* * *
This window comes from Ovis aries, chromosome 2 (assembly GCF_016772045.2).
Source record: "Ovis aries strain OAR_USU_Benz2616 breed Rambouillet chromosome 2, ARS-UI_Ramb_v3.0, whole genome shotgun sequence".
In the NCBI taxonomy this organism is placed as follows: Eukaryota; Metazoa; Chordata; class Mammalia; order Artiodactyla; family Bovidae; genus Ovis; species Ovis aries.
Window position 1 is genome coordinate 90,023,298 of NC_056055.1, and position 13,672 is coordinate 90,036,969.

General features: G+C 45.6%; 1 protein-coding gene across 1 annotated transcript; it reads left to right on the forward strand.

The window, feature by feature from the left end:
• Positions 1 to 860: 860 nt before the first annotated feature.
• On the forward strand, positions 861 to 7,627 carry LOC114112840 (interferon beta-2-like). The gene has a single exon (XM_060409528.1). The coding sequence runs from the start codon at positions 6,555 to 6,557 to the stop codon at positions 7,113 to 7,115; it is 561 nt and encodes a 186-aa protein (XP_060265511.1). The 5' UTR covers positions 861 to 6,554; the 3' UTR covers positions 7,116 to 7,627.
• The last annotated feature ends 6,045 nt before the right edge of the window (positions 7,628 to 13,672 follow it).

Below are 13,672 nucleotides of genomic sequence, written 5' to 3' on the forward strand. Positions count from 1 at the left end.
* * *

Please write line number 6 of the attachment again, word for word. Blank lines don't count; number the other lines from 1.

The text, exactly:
The window, feature by feature from the left end: